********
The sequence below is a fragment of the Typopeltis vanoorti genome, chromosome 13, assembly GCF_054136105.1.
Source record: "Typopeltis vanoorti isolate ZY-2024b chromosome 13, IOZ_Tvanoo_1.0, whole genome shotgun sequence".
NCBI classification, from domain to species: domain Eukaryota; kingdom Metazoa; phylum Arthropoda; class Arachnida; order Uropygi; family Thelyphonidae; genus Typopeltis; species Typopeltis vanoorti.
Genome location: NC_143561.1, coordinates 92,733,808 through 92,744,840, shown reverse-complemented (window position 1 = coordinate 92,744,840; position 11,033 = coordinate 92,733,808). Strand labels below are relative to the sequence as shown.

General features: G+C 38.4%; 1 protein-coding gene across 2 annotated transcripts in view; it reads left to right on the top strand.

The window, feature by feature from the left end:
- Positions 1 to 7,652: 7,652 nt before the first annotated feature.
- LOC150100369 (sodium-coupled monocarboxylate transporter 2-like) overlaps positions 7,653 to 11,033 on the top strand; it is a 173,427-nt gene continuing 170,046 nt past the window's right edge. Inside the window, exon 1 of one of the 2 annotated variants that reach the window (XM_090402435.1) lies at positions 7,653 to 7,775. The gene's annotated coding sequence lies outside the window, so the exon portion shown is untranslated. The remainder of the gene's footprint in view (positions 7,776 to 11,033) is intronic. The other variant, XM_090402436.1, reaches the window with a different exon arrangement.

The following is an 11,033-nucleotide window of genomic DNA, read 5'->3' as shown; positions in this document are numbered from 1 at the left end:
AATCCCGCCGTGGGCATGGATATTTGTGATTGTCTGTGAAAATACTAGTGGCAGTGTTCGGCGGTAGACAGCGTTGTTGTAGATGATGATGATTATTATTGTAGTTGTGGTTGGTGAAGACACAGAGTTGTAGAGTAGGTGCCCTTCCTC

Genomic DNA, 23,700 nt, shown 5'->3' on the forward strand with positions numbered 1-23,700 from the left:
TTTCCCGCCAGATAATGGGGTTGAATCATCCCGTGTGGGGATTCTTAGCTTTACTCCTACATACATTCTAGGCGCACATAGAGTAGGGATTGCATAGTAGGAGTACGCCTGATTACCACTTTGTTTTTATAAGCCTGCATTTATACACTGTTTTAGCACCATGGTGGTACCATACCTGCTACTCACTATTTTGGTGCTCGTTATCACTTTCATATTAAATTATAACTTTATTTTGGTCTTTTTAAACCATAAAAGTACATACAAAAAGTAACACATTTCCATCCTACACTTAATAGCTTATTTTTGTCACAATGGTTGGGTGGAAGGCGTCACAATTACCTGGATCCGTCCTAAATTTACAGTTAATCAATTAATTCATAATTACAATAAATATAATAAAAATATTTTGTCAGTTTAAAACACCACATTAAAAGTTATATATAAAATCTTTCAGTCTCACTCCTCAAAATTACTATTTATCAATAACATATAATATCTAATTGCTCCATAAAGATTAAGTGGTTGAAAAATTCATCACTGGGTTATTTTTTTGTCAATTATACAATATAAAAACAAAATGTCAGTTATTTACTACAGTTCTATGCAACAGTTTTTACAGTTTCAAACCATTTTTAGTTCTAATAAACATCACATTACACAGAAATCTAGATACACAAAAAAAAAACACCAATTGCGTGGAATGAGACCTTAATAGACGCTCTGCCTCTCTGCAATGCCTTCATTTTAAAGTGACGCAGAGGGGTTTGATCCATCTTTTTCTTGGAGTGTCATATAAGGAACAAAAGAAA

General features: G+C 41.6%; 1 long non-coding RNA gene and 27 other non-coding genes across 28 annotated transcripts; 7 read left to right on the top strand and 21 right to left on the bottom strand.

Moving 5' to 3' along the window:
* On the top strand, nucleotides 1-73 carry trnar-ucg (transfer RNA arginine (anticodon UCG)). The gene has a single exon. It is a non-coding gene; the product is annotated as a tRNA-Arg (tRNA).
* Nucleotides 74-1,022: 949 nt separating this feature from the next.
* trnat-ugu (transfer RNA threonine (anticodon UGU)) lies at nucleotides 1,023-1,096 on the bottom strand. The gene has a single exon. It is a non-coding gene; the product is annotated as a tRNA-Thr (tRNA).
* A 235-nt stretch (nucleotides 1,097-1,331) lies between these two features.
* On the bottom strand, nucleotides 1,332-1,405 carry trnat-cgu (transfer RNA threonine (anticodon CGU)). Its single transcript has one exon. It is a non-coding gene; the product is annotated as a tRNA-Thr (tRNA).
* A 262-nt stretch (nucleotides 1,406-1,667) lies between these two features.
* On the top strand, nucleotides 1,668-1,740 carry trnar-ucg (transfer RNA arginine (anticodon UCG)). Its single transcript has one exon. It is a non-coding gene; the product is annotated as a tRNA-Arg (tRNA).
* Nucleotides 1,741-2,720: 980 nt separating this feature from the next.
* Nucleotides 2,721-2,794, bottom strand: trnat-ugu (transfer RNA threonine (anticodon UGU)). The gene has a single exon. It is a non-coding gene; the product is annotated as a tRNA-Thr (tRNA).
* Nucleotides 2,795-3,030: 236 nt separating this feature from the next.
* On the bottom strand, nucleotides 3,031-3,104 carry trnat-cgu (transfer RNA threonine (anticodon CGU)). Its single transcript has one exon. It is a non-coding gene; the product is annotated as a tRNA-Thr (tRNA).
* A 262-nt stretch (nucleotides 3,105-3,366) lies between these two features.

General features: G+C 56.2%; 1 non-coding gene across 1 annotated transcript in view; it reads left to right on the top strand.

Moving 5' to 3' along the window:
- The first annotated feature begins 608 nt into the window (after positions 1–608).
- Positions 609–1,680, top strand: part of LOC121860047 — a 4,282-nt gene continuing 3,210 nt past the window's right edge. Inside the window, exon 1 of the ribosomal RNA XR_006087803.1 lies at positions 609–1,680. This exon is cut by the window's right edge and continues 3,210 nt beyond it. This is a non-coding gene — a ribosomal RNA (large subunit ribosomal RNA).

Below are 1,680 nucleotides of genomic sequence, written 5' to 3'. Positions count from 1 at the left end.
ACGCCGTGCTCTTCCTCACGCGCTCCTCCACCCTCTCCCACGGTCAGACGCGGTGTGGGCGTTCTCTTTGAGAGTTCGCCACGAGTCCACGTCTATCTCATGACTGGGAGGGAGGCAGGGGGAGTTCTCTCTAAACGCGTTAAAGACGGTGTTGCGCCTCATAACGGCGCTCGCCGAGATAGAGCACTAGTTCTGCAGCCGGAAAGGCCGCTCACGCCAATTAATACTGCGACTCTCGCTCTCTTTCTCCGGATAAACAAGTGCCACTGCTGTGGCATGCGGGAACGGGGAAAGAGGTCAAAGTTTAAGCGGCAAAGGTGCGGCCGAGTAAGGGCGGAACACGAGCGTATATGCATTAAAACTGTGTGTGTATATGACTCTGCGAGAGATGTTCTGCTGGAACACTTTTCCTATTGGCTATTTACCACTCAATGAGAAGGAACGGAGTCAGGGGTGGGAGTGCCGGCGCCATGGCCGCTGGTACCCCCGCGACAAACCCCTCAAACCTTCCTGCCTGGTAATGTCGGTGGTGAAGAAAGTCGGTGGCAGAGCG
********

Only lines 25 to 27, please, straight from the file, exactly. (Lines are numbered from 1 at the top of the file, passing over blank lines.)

* On the bottom strand, nucleotides 3,031-3,104 carry trnat-cgu (transfer RNA threonine (anticodon CGU)). Its single transcript has one exon. It is a non-coding gene; the product is annotated as a tRNA-Thr (tRNA).
* A 262-nt stretch (nucleotides 3,105-3,366) lies between these two features.

General features: G+C 56.2%; 1 non-coding gene across 1 annotated transcript in view; it reads left to right on the top strand.